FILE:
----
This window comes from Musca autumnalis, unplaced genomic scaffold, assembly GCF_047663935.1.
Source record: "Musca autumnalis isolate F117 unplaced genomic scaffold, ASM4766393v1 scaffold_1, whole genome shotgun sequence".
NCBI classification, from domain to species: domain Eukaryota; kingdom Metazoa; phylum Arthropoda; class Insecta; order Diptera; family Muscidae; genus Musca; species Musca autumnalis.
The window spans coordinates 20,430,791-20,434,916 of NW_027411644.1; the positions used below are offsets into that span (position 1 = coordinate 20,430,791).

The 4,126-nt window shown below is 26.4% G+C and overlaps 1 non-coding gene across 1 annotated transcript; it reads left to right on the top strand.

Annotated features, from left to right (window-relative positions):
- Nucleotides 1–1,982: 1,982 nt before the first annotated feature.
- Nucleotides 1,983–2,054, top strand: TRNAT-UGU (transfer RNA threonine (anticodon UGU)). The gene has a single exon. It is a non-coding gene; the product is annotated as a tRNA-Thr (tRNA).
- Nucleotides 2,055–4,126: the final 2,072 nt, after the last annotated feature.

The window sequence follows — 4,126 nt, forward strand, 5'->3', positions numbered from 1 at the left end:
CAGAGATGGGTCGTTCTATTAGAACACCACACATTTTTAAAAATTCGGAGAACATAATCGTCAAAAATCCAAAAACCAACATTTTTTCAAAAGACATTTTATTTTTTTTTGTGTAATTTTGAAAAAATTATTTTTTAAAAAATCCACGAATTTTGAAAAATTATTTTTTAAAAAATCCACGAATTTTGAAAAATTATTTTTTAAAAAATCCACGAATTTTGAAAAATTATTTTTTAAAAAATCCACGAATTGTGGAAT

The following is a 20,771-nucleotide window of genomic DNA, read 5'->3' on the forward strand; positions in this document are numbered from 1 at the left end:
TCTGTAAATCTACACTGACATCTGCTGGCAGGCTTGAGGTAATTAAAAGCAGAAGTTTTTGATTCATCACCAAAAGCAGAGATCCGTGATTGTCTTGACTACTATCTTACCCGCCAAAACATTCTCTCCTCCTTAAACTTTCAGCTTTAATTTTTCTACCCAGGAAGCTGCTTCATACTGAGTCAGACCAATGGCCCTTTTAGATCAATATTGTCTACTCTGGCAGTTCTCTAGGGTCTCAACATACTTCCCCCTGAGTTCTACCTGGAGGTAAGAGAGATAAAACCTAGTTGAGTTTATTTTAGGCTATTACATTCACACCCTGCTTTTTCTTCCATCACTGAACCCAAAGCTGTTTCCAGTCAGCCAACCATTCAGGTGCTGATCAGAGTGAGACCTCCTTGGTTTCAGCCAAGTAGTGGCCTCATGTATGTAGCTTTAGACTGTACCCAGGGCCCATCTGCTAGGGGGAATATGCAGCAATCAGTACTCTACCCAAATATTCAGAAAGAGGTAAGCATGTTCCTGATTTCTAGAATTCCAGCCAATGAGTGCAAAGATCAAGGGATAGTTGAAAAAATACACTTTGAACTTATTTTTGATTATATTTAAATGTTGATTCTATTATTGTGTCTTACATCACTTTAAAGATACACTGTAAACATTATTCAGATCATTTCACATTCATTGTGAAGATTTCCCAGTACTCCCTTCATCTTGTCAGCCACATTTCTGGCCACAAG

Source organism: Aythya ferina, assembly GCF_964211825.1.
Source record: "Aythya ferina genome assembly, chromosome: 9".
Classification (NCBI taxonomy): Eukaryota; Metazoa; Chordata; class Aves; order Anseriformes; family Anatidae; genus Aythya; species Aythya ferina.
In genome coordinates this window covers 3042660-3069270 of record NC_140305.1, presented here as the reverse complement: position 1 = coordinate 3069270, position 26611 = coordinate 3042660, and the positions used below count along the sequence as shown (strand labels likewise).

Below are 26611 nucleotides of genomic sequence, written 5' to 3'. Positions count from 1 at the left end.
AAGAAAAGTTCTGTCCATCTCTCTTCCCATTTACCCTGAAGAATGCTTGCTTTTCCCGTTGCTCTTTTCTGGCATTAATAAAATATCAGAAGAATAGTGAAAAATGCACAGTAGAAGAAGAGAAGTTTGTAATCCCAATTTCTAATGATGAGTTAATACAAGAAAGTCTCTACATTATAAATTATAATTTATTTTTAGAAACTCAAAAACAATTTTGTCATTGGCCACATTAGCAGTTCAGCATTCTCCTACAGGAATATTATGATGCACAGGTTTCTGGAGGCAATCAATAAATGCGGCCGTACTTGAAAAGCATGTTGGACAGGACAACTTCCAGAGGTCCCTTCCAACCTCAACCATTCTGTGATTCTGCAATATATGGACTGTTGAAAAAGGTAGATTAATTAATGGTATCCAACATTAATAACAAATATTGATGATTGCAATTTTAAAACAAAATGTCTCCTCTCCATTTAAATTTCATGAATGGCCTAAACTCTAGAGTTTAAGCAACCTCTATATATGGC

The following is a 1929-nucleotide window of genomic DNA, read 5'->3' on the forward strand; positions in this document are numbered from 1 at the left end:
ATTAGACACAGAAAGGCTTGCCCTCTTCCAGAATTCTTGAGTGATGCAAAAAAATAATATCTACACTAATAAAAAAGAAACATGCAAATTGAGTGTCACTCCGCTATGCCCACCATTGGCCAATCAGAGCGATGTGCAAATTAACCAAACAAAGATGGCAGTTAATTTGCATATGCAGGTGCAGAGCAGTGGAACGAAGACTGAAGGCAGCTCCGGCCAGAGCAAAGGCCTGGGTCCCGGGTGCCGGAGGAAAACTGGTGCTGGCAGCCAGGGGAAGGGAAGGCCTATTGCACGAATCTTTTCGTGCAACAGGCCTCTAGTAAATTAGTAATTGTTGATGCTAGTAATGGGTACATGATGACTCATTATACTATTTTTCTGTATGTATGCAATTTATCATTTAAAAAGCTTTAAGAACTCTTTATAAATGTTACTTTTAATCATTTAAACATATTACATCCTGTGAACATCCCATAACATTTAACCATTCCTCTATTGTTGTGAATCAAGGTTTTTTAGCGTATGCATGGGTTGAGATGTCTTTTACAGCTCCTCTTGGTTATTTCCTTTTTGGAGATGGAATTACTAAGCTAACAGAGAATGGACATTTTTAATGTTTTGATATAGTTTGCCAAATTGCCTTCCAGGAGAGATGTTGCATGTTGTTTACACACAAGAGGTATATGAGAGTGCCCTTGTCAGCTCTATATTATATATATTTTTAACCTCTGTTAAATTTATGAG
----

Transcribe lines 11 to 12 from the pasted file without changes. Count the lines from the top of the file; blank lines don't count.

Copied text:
CAGAGATGGGTCGTTCTATTAGAACACCACACATTTTTAAAAATTCGGAGAACATAATCGTCAAAAATCCAAAAACCAACATTTTTTCAAAAGACATTTTATTTTTTTTTGTGTAATTTTGAAAAAATTATTTTTTAAAAAATCCACGAATTTTGAAAAATTATTTTTTAAAAAATCCACGAATTTTGAAAAATTATTTTTTAAAAAATCCACGAATTTTGAAAAATTATTTTTTAAAAAATCCACGAATTGTGGAAT

The following is a 20,771-nucleotide window of genomic DNA, read 5'->3' on the forward strand; positions in this document are numbered from 1 at the left end: